New and renovated library openings around the state
MacArthur Park Branch Library
Park Library (Mark Twain Library), a branch of the Long Beach Public
Library, opened on Saturday, August 11. In addition to being the first
neighborhood library to be built in the city in over 35 years, it is also the
first LEED Certified (green) public building in the city. The new library
is 16,155 square feet and is over 7 1/2 times larger than the old library. The MacArthur
Park Library is a state of the art community center for information,
education, recreation, and technology. Situated in the largest existing
Cambodian Community outside of Cambodia, the library has 43 public computers, 16 Family Learning Center
wireless laptop computers, a group study room, a tutoring room, and a community
room with seating for 75 people. The
library also offers storytelling and class visit space for 25 children, and
much, much more.
MacArthur Park Library (Mark Twain Library), a branch of the Long Beach Public Library, opened on Saturday, August 11. In addition to being the first neighborhood library to be built in the city in over 35 years, it is also the first LEED Certified (green) public building in the city. The new library is 16,155 square feet and is over 7 1/2 times larger than the old library.
The MacArthur Park Library is a state of the art community center for information, education, recreation, and technology. Situated in the largest existing Cambodian Community outside of Cambodia, the library has 43 public computers, 16 Family Learning Center computers, 24 wireless laptop computers, a group study room, a tutoring room, and a community room with seating for 75 people. The library also offers storytelling and class visit space for 25 children, and much, much more.
County of Los Angeles Public Library Ground Breaking
The County of Los Angeles Public Library held a ground breaking ceremony for the new Lawndale Public Library on Monday, August 6. The new library, a recipient of a Bond Act of 2000 grant, will be 17,360 square feet and will be adjacent to the Lawndale Civic Center. As such, it will provide essential civic, cultural, and educational opportunities for the residents of Lawndale. The library will open on Thursday, November 20, 2008.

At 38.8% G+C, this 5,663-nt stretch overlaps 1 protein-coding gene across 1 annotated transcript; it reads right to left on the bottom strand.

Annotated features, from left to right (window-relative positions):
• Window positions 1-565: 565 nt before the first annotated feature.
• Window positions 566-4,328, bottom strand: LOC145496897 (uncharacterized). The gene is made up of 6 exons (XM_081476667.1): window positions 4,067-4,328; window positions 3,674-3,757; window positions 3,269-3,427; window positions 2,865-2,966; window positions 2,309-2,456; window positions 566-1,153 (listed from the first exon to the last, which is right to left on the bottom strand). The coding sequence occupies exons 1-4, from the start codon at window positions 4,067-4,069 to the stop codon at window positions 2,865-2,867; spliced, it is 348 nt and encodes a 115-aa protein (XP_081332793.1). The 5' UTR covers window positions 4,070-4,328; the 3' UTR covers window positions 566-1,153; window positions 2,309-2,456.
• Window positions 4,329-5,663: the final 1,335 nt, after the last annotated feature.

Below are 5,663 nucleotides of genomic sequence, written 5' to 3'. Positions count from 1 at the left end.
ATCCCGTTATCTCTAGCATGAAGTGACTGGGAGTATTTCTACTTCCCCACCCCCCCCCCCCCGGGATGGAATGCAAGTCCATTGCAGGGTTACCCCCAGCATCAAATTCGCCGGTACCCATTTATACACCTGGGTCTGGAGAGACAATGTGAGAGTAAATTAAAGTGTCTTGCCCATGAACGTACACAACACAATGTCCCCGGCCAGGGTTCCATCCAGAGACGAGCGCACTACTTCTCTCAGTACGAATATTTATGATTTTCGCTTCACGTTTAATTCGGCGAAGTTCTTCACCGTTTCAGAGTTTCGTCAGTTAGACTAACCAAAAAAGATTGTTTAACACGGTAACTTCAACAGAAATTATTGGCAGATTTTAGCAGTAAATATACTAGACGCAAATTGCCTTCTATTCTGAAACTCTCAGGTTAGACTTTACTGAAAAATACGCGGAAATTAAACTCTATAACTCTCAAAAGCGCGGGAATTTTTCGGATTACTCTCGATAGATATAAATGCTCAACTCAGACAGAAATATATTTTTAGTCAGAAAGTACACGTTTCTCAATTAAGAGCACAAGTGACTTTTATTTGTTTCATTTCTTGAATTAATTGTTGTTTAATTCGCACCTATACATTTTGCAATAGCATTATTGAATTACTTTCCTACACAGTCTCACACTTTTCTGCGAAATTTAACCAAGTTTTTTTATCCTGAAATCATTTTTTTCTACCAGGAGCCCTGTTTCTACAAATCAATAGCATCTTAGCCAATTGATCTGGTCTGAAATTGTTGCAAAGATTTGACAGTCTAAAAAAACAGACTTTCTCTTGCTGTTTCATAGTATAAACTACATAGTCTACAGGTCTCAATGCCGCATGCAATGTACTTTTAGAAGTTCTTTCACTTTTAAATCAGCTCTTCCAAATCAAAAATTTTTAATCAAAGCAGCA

Mendota Branch Library
Friday, September 28, 2007, was a special day in Mendota because of the official opening of the new Mendota Library, a branch of the Fresno County Library. The new building in this agricultural community is 12,635 square feet and is approximately 13 times the size of the old library. The population in Mendota is 93% Hispanic so the newly expanded Spanish Language Collection will be well used. Other new services at the library include: 18 computer workstations, 3 study carrels, 4 tables and 16 chairs, 8 lounge seats, 10 seats in tutoring and conference areas, community meeting room with seating for 60 people that will be equipped to accommodate videoconferencing and multimedia presentations, a Computer Center with 11 computers, and a Family Literacy Center. The library also includes a separate children's area and career center, study areas, an outdoor plaza, and a young adult area with cafe seating. There are few resources that support recreational, educational and life long learning for students and their families--the new Mendota library will now provide that role in the community.
Locally funded library openings
Folsom opens new public library
The new Folsom Public Library opened on Saturday, February 24, 2007. Located in a park in the Folsom Civic Center Complex, the library is connected by a series of pathways to other civic center services such as the zoo, community center, city hall, police station, senior and arts center.